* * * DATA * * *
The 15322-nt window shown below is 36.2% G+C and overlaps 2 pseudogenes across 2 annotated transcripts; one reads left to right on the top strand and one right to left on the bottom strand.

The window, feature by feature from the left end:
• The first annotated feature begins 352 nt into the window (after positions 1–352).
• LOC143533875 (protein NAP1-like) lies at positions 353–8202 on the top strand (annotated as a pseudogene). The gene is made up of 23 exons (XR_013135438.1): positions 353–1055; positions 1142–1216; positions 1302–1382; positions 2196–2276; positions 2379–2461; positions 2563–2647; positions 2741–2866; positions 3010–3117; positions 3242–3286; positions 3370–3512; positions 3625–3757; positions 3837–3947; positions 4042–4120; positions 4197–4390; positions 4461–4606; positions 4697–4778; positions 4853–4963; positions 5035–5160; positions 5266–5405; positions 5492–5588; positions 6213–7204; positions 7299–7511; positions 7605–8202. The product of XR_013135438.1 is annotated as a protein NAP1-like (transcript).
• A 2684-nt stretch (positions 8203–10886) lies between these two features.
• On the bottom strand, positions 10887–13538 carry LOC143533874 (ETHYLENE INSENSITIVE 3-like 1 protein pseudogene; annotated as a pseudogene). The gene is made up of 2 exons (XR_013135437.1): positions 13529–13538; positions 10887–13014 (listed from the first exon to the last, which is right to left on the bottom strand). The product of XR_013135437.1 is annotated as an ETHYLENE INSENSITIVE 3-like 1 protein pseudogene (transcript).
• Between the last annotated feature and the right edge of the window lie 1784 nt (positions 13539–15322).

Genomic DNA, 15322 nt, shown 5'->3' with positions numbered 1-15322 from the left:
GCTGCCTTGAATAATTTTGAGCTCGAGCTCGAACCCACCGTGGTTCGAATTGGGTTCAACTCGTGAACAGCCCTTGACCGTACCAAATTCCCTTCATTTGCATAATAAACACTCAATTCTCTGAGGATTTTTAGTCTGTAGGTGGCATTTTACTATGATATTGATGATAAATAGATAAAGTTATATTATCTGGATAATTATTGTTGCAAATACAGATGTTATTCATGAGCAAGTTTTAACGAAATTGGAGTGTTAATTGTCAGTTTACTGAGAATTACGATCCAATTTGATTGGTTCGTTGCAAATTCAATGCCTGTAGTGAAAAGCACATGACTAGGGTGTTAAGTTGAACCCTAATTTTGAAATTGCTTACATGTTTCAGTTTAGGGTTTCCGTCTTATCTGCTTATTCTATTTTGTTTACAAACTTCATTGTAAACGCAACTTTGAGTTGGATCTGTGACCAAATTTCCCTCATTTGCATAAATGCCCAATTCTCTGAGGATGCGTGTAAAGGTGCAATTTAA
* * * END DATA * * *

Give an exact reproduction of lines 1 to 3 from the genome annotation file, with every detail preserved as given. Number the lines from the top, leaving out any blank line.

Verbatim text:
The 15322-nt window shown below is 36.2% G+C and overlaps 2 pseudogenes across 2 annotated transcripts; one reads left to right on the top strand and one right to left on the bottom strand.

The window, feature by feature from the left end:
• The first annotated feature begins 352 nt into the window (after positions 1–352).